As the COVID-19 pandemic continues into 2021, there is still much uncertainty as to the longer-term impact on real estate markets. While the impact has been widespread, certain sectors and markets have been harder hit than others due to shelter-at-home policies, economic disruptions and ensuing job losses.
The COVID-19 pandemic has not only exacerbated trends that were already in place (such as the growth of e-commerce) but has turned existing trends on their head (office densification, for example.) It’s also created newer trends (such as working from home, increased demand for suburban residential) — the extent and duration of which are still unknown.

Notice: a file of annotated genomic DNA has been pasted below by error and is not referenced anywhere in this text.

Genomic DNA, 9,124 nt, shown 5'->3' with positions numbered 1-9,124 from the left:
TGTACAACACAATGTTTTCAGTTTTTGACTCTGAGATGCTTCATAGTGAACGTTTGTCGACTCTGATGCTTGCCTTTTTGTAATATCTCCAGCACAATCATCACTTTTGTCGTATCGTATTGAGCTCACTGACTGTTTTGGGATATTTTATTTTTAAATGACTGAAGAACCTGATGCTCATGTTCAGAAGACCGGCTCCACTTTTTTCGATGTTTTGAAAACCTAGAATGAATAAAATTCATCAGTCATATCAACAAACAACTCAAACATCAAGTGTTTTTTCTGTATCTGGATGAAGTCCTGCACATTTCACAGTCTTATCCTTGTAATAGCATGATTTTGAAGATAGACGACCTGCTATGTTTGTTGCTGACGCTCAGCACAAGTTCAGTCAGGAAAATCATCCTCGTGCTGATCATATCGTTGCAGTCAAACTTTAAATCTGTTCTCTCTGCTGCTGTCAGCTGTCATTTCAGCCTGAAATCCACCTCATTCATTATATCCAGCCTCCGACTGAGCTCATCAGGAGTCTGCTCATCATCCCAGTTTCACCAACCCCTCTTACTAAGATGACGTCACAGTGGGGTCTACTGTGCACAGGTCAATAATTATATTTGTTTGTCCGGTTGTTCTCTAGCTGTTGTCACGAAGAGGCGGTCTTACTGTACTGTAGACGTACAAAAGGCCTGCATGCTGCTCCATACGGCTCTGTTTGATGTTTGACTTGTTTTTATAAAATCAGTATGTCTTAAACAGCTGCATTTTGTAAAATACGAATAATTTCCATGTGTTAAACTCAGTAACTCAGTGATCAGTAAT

Versus the global financial crisis, the COVID-induced recession is expected to be more short-lived with less impact to property values as a whole. Real estate fundamentals were much stronger going into this recession. Many property owners, conscious that it was late in the cycle, had reduced leverage and had assumed a more defensive positioning. Additionally, with the exception of a couple of overbuilt pockets on the multifamily side, supply for the most part was not an issue. The lending market was also in a stronger position this time around. We have only started to emerge from the shutdowns and shelter-at-home policies that brought the transaction market to an abrupt halt in March. Overall, according to Real Capital Analytics, transaction volumes declined 57 percent year-over-year as of September and current deal volumes remain well below pre-COVID levels. Firm closures and job losses have resulted in lost revenue and incomes for tenants, impeding their ability to pay rent. Value-add and development projects stalled and leasing activity collapsed. While the lifting of some of these restrictions helped alleviate the damage to some extent, increasing infection rates are resulting in localized lockdowns, and putting further pressure on property owners, particularly in the retail and lodging sectors.